The command processing state machines for not only the VIOS but also the applications were developed using Foresight state transition diagrams. This made it extremely easy to modify and debug the behavior. We could interact with the system while watching the transitions and current state in the state transition diagrams. This was invaluable.
Another core component of the architecture was a message passing bus that connected the applications to the VIOS and to each other. Again, the bus behavior, which was fairly complex, was entirely designed in Foresight.
Because we had a simulatable model through all phases of the project, we were able to work at the system-level and on the applications simultaneously. As applications were completed, we plugged them into the model for test and further refinement. (We “implemented” some applications, such as E-mail, almost entirely in Foresight for the demo when little external behavior was needed.)
You’ll laugh, but the “demo” was actually the Foresight simulation, running in batch mode, on a tiny PC with only speakers, microphone, and cell phone attached. We had it set up so that the simulation started automatically when the machine booted. It would give its initial voice prompt and away you’d go. Of course it didn’t completely work by the time we got to the show. I hardly had time to eat! I’d work on it all night and even during the daytime at the show, tuning the behavior, right up until and between demos. One of the biggest problems was that we were in the automotive electronics section. Imagine attempting to demo a voice-activated anything right amongst a dozen car stereo companies all showing off their subwoofers!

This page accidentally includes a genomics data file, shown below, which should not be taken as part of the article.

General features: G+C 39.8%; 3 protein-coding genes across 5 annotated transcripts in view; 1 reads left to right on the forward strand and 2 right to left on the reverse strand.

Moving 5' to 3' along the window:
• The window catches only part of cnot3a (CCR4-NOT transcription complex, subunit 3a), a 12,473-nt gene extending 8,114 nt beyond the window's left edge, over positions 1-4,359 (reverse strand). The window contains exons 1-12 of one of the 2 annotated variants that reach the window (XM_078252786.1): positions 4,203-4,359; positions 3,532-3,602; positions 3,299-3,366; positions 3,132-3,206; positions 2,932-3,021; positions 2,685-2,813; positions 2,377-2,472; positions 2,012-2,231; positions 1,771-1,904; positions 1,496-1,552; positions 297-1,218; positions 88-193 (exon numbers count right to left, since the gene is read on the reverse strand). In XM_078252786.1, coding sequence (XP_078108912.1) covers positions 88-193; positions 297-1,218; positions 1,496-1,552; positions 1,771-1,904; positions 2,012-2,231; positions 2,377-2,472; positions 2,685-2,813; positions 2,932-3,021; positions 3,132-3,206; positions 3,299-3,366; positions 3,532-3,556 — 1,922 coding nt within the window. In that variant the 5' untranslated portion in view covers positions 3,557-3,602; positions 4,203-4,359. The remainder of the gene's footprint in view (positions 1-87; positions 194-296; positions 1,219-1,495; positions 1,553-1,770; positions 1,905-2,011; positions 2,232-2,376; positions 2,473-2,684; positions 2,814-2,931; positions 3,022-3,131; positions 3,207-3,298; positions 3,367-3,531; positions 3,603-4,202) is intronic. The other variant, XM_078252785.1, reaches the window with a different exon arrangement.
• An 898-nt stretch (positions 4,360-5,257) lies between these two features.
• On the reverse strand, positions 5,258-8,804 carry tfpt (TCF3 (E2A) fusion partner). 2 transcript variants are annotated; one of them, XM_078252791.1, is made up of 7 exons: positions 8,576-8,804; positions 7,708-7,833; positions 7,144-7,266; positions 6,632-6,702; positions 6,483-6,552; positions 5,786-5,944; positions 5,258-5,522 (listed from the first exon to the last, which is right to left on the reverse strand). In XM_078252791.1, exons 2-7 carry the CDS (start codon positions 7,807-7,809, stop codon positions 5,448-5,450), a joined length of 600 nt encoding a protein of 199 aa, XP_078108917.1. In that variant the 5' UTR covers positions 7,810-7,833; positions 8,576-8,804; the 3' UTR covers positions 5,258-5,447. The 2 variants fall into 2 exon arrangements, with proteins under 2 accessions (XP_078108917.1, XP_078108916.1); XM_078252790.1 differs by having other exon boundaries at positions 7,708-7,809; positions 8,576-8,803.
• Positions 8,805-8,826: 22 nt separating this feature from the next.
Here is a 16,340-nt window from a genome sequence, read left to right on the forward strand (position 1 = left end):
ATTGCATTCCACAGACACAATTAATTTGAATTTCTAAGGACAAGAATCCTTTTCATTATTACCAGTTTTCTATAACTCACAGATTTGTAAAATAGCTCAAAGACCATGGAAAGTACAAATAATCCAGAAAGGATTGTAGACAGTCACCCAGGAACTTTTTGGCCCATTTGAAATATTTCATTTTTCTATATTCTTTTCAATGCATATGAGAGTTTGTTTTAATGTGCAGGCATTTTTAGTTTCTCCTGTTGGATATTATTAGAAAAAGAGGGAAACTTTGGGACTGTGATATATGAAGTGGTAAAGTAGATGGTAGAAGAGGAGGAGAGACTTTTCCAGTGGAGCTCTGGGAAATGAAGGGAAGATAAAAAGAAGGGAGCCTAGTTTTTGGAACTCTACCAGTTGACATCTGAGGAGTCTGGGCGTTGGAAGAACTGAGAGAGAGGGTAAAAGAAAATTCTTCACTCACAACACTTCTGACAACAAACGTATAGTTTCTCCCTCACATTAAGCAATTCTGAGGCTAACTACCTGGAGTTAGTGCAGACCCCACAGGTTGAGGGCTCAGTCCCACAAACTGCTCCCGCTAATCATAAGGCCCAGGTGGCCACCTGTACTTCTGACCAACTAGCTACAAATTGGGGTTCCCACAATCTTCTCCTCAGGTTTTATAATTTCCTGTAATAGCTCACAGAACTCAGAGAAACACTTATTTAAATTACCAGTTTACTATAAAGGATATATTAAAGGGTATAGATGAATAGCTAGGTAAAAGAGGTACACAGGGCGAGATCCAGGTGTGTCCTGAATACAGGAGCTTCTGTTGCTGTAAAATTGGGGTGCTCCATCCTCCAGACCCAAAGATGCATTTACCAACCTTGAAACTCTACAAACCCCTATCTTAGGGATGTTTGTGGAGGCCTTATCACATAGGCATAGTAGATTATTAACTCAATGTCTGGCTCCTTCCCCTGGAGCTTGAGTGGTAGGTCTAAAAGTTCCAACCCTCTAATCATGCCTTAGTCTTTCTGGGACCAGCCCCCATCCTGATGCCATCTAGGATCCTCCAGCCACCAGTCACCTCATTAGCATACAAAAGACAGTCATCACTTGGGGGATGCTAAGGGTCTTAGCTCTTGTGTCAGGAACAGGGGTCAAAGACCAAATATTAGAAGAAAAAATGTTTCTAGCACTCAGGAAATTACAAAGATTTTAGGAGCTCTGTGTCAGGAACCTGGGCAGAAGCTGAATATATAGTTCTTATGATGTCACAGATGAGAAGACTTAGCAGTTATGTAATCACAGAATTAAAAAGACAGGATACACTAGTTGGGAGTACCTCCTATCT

This was a fun project. But I have a question. What were we doing? Were we modeling? Were we designing? Were we prototyping? And this goes back to an early statement I made in my last post. In the systems-level design activity, modeling and design can be one and the same. Building the model is “designing”. Modeling should not be considered or executed as a separate, high cost activity. Otherwise, you’ll always be trying to decide “is it worth it?”
The beauty of the approach is that you have something tangible and interactive to work with from the beginning. And, because you’ve worked out the kinks in a simulatable model, implementation is straightforward. Implementing a complex state machine in a programming language is cake if you’ve got a nice graphical representation to follow and have the behavior all worked out.
I’ve now used the Model Driven Systems Engineering approach on a variety of projects. The benefits are so obvious, I wouldn’t think of building any significant project any other way!